Provincial actions on strata insurance

The Province has introduced legislation as “first steps” to address rising strata insurance costs after the release of an interim report by the BC Financial Services Authority that detailed issues underlying the rising costs. The BCFSA will be releasing a final report in the fall of 2020, and further regulatory changes may occur following stakeholder consultation.

Through amendments to the Strata Property Act and Financial Institutions Act, the Provincial legislation would:

  • end referral fees between insurers or insurance brokers and property managers or other third parties;
  • set out guidelines for what strata corporations are required to insure;
  • require strata corporations to inform owners about insurance coverage, and provide notice of any policy changes;
  • allow stratas to use their contingency reserve fund when necessary to pay for unexpected premium increases; and,
  • protect strata unit owners against large lawsuits from strata corporations if the owner was legally responsible for a loss or damage through no fault of their own.

The legislation also enables potential further regulatory changes such as identifying when stratas are not required to get full insurance coverage, strengthening depreciation reporting requirements, and changing minimum required contributions to a strata’s contingency reserve fund.

As detailed in the interim BCFSA report, premiums have risen on average by approximately 40% throughout the province on a year-over-year basis, with 6% of properties seeing increases in excess of 100%. Initial findings indicate a number of potential underlying factors, including:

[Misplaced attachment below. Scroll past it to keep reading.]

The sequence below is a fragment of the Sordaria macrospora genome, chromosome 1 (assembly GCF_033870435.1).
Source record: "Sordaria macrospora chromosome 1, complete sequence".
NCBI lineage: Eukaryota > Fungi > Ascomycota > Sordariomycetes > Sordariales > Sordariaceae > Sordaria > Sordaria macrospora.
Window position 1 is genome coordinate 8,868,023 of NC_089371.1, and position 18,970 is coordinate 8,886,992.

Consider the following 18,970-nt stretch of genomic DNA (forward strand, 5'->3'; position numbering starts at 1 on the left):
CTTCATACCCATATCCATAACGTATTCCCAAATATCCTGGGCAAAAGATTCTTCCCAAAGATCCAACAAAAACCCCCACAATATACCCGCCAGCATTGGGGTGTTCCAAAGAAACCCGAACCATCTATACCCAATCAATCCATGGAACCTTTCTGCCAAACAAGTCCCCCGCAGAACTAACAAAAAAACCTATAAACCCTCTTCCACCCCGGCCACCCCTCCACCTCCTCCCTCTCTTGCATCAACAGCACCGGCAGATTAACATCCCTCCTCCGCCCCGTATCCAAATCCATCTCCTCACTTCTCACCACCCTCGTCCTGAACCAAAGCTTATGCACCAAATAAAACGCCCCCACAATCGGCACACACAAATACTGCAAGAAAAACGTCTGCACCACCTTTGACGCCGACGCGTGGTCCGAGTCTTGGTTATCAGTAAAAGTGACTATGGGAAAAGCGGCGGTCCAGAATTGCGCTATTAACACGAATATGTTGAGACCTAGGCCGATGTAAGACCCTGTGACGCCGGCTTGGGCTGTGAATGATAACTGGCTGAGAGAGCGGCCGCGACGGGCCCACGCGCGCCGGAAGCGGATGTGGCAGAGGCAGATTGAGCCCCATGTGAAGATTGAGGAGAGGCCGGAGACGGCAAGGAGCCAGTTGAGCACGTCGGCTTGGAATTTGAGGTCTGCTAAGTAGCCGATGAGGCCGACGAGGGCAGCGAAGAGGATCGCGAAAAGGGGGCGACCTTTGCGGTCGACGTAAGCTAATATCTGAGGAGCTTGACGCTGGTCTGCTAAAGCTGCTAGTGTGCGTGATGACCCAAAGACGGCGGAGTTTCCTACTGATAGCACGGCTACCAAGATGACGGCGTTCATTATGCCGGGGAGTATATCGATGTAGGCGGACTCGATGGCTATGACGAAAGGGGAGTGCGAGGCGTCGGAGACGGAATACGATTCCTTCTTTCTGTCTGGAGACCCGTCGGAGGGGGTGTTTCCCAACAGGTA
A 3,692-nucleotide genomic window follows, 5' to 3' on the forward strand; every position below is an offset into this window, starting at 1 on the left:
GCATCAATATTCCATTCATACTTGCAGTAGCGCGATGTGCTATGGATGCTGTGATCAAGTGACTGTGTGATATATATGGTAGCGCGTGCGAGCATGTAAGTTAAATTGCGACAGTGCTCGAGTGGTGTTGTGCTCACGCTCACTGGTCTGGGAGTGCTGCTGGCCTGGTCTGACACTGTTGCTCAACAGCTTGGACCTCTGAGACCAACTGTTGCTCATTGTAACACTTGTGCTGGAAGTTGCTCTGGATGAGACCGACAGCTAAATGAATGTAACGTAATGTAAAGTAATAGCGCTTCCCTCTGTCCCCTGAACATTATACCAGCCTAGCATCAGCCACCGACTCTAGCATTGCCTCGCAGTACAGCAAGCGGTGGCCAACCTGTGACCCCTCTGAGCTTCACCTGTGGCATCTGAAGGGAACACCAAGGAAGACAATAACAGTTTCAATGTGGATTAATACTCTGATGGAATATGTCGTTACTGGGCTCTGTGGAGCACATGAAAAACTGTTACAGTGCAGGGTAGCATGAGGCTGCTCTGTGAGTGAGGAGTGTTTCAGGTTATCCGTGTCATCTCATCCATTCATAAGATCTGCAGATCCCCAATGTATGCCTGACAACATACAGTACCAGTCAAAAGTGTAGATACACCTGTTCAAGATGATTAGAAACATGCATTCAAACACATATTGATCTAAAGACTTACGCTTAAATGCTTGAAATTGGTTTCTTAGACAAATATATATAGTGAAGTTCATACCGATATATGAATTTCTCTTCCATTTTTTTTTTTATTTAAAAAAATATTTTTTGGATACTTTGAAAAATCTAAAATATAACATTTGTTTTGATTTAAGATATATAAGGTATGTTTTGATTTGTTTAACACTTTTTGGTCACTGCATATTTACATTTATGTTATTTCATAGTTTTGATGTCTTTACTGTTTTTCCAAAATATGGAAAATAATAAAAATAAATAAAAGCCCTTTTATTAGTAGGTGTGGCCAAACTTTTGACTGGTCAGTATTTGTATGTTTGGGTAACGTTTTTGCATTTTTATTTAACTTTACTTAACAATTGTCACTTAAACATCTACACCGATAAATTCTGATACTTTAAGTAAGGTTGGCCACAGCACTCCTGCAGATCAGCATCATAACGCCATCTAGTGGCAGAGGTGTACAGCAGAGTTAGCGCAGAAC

• insurer losses from minor claims due to poor building maintenance practices and initial construction quality issues;
  • new building construction and building material changes, and rising replacement costs; and,
  • increasing reinsurance costs for earthquake risk.

The report also notes that price pressures are expected to continue, and that there is not enough capacity in the strata insurance market to support expected future demand. Currently nine or ten companies that are mainly headquartered outside of Canada provide significant capacity in BC, and the BCFSA suggests that “It is quite possible that capacity will contract further rather than increase” due in part to pressure to reduce exposure to BC earthquake risk and improve profitability. Overall, the BCFSA describes the strata insurance market as being “unhealthy” and not profitable for the insurance market. The BCFSA plans to release a final report in the fall, following engagement with industry stakeholders.

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